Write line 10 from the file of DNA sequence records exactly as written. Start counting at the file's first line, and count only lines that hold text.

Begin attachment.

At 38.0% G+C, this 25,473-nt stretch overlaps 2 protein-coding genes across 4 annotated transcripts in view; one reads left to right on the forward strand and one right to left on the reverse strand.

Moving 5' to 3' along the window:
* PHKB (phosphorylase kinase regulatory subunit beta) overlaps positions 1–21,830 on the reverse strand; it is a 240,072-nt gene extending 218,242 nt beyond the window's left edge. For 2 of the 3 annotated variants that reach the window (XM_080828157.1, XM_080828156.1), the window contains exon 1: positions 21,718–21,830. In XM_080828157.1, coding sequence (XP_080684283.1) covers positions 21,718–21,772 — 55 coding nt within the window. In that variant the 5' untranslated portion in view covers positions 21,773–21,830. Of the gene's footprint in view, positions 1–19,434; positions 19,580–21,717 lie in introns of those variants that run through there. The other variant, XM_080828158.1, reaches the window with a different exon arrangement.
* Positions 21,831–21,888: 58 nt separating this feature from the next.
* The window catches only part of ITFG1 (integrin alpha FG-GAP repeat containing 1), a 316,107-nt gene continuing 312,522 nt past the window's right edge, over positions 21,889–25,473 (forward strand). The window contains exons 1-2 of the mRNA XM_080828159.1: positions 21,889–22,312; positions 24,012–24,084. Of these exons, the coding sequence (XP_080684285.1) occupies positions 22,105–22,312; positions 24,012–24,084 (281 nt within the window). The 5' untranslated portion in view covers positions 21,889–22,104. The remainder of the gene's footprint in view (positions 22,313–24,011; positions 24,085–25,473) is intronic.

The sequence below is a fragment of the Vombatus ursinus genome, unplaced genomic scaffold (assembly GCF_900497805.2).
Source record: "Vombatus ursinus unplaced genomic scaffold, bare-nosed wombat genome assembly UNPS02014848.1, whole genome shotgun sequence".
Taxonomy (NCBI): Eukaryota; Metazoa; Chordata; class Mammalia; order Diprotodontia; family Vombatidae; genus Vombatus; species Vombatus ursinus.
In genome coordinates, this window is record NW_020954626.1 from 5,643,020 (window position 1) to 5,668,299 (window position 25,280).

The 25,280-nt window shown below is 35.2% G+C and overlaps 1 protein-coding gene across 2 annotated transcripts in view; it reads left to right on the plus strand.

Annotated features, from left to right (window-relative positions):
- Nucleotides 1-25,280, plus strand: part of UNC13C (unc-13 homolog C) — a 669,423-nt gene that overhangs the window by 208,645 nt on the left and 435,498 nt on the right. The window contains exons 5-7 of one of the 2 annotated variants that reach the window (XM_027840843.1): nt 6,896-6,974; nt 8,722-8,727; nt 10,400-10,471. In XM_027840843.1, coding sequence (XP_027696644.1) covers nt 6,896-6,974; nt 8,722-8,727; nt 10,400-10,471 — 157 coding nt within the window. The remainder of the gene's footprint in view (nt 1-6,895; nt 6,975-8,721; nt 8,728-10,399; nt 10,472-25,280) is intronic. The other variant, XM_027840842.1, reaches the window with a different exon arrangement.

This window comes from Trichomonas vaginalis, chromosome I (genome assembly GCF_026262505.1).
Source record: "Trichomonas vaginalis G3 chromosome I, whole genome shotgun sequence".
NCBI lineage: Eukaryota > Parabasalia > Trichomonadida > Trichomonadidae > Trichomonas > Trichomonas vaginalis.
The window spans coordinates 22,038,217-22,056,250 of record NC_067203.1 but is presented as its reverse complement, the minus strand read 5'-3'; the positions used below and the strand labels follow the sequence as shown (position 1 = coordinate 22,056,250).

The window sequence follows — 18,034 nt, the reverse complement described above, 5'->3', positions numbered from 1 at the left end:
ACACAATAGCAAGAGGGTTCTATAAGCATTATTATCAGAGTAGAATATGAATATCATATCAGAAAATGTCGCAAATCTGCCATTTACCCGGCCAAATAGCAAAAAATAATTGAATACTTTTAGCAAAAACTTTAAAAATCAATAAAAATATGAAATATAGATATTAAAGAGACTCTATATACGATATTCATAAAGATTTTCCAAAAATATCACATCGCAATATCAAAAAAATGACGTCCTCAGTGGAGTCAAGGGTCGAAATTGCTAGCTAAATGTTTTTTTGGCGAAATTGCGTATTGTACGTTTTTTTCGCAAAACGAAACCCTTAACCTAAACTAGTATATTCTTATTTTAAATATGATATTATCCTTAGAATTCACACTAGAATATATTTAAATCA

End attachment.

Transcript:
The 25,280-nt window shown below is 35.2% G+C and overlaps 1 protein-coding gene across 2 annotated transcripts in view; it reads left to right on the plus strand.